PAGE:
There was a small eruption of applauds, which was quickly swallowed up by the spacious room. Deacon removed her coat with Jade putting up a halfhearted struggle. Mandy pulled Jade’s cascading hair to one side and pinned it aside with a single white orchid. Deacon then extended her his arm, posing as her escort as they made their way to the bandstand.

Up the short few steps she walked, her nervousness displaying in her even move. Loveboy was there to greet and lead her to the mic. There the two entered a short discussion before Loveboy returned to his seat behind the keys. No soon he was seated; he began the opening bars to Ain’t Misbehavin. The other instruments chimed in to produce a rich full sound, summoning the dead ballroom with life.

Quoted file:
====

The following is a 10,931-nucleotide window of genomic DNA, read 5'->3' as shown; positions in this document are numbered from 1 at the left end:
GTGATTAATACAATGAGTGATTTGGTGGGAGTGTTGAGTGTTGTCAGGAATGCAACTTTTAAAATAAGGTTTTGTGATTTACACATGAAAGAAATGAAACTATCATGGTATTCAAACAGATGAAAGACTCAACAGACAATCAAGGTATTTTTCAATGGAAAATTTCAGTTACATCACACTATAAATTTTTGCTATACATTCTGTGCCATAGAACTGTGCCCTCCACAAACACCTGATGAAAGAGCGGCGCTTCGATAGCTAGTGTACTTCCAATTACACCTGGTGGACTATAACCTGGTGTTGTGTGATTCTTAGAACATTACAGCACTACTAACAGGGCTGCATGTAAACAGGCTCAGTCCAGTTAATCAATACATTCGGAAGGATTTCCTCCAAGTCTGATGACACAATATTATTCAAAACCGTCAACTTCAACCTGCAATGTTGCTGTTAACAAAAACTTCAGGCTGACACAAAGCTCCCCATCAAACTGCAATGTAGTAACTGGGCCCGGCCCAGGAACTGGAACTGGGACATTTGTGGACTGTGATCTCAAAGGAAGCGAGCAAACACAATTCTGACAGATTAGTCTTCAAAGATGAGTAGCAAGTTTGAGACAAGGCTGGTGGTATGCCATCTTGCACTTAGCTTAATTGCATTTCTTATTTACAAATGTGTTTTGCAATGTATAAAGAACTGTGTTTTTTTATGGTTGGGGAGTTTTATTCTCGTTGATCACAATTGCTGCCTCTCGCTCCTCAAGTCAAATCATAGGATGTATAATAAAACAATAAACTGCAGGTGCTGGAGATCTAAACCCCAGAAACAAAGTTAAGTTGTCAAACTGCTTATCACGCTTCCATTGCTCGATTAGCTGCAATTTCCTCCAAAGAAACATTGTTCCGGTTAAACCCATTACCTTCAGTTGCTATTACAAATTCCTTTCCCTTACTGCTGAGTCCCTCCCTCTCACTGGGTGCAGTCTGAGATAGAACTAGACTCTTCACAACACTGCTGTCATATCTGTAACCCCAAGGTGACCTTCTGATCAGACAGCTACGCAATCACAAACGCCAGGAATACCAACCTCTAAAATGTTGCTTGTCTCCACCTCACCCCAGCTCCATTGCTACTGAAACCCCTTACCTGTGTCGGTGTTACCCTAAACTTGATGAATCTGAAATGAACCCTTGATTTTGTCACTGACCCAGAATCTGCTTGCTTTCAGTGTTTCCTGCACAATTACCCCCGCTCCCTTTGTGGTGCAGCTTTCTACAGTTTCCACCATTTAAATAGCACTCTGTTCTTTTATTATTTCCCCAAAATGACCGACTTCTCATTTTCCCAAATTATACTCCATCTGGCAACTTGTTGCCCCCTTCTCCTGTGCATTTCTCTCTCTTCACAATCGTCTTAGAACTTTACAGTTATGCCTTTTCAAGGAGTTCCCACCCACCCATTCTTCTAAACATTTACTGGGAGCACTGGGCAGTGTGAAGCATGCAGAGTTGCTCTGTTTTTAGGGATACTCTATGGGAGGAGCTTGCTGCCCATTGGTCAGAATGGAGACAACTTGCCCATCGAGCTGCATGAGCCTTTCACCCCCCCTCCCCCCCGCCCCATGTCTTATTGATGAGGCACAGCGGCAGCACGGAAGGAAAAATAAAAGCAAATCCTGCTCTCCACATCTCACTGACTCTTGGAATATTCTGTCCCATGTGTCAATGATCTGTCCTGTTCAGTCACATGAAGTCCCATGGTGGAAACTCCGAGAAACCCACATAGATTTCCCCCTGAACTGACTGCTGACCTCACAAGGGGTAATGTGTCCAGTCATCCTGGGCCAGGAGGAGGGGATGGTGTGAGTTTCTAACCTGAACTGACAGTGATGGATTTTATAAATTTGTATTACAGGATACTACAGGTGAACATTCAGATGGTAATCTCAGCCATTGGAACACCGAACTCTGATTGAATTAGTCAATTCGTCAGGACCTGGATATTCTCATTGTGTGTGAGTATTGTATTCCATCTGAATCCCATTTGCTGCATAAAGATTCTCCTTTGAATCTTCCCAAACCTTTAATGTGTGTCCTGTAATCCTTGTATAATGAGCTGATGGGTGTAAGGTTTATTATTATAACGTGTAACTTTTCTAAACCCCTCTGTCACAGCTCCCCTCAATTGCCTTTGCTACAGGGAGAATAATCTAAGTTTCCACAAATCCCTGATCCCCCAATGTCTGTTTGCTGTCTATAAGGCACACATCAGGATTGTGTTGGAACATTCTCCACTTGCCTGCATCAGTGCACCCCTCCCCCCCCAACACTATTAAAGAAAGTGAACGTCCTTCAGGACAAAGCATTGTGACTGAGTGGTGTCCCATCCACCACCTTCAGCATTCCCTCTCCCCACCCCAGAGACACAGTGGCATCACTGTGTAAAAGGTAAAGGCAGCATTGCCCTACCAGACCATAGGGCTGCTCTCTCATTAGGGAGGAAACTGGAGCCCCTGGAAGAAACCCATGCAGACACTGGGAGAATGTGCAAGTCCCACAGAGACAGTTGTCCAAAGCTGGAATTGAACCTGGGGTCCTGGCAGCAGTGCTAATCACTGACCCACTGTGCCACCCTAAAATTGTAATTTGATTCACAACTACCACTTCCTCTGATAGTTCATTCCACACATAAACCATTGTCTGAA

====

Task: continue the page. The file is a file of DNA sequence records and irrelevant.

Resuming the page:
But, Jade froze, missing her queue, instead standing timidly, like a bird about to flee a pole line at the sound of a train whistle. She was a deer catch the headlights of an on rushing motor car. Seeing his friend about to flee, Deacon stepped forward to the edge of the stage and whispered a few words of encouragement. A smile settled lazily over her face and she through back her creamy shoulders and readdress the mic.

When her queue came around for a second time, she started singing, her voice timorous and slightly off key. Loveboy offered up a few more bars, starting from the top and Jade started up, her voice stronger now. She seemed to draw energy from the spotlight on her face.